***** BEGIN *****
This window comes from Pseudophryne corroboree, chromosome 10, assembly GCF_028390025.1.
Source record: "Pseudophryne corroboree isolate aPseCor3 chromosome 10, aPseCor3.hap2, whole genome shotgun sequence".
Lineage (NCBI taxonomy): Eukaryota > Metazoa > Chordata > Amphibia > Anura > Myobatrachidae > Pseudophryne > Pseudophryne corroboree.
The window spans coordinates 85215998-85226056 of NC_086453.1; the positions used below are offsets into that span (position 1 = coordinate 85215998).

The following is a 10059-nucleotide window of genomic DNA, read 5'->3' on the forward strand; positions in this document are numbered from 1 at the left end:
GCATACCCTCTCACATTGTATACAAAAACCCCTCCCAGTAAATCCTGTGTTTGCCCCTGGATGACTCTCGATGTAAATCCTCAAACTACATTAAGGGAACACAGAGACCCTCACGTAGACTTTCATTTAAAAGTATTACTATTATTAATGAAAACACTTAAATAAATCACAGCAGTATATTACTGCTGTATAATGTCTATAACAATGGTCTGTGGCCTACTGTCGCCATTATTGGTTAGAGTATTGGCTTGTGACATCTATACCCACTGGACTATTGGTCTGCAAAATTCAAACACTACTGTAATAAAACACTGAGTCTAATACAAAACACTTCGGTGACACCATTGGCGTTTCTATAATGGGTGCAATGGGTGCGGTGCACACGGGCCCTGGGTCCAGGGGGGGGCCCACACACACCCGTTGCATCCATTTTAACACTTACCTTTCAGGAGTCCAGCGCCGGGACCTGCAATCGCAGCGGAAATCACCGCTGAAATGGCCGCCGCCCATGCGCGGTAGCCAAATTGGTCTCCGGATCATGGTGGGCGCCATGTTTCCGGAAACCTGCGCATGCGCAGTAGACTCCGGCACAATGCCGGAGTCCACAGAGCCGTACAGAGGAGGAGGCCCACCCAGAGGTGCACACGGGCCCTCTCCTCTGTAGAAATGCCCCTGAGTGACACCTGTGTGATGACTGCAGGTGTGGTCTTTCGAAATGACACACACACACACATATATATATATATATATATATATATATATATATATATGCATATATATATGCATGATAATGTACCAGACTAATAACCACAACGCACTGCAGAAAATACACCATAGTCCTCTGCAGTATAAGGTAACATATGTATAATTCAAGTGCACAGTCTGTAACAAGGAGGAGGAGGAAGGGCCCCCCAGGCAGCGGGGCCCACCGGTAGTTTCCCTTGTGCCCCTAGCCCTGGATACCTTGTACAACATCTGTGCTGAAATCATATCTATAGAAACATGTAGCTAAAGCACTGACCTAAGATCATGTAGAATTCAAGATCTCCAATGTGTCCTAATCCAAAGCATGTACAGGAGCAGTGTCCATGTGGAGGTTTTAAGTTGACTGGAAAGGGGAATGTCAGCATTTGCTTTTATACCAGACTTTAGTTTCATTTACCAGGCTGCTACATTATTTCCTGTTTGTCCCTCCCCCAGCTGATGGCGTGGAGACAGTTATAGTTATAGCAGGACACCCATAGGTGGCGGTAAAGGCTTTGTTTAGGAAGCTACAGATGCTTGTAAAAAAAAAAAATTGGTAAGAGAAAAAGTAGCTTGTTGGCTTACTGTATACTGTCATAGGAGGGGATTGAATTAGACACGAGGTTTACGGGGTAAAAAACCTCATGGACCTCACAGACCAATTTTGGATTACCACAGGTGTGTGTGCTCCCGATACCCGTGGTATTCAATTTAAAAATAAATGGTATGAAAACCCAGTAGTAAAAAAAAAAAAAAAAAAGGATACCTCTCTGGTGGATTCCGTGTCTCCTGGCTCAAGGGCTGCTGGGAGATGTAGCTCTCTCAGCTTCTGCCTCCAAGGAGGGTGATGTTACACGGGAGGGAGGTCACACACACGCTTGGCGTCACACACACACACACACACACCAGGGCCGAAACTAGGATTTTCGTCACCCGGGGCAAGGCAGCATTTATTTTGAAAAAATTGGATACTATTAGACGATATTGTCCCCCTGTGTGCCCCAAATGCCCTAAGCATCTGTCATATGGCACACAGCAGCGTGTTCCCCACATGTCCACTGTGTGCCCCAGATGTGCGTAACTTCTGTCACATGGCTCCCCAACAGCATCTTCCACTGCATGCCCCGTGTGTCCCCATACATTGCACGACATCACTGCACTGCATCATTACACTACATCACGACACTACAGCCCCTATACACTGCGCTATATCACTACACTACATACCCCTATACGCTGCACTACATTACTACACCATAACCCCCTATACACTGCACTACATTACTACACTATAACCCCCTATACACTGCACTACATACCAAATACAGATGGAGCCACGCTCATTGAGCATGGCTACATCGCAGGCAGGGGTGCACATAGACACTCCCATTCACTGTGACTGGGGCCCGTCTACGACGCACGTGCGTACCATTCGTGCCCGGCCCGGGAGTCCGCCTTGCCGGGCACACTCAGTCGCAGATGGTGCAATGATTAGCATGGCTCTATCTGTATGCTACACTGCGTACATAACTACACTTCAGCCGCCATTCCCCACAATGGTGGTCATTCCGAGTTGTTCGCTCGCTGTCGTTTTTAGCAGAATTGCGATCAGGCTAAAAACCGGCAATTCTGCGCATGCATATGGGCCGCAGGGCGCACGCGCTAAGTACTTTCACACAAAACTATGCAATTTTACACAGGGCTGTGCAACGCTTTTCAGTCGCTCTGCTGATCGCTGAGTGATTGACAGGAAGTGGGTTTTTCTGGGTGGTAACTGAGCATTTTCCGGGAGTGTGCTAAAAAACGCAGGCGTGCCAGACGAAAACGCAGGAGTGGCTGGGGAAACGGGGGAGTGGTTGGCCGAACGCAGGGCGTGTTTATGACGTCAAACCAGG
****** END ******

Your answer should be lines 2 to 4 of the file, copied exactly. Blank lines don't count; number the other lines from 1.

Source record: "Pseudophryne corroboree isolate aPseCor3 chromosome 10, aPseCor3.hap2, whole genome shotgun sequence".
Lineage (NCBI taxonomy): Eukaryota > Metazoa > Chordata > Amphibia > Anura > Myobatrachidae > Pseudophryne > Pseudophryne corroboree.
The window spans coordinates 85215998-85226056 of NC_086453.1; the positions used below are offsets into that span (position 1 = coordinate 85215998).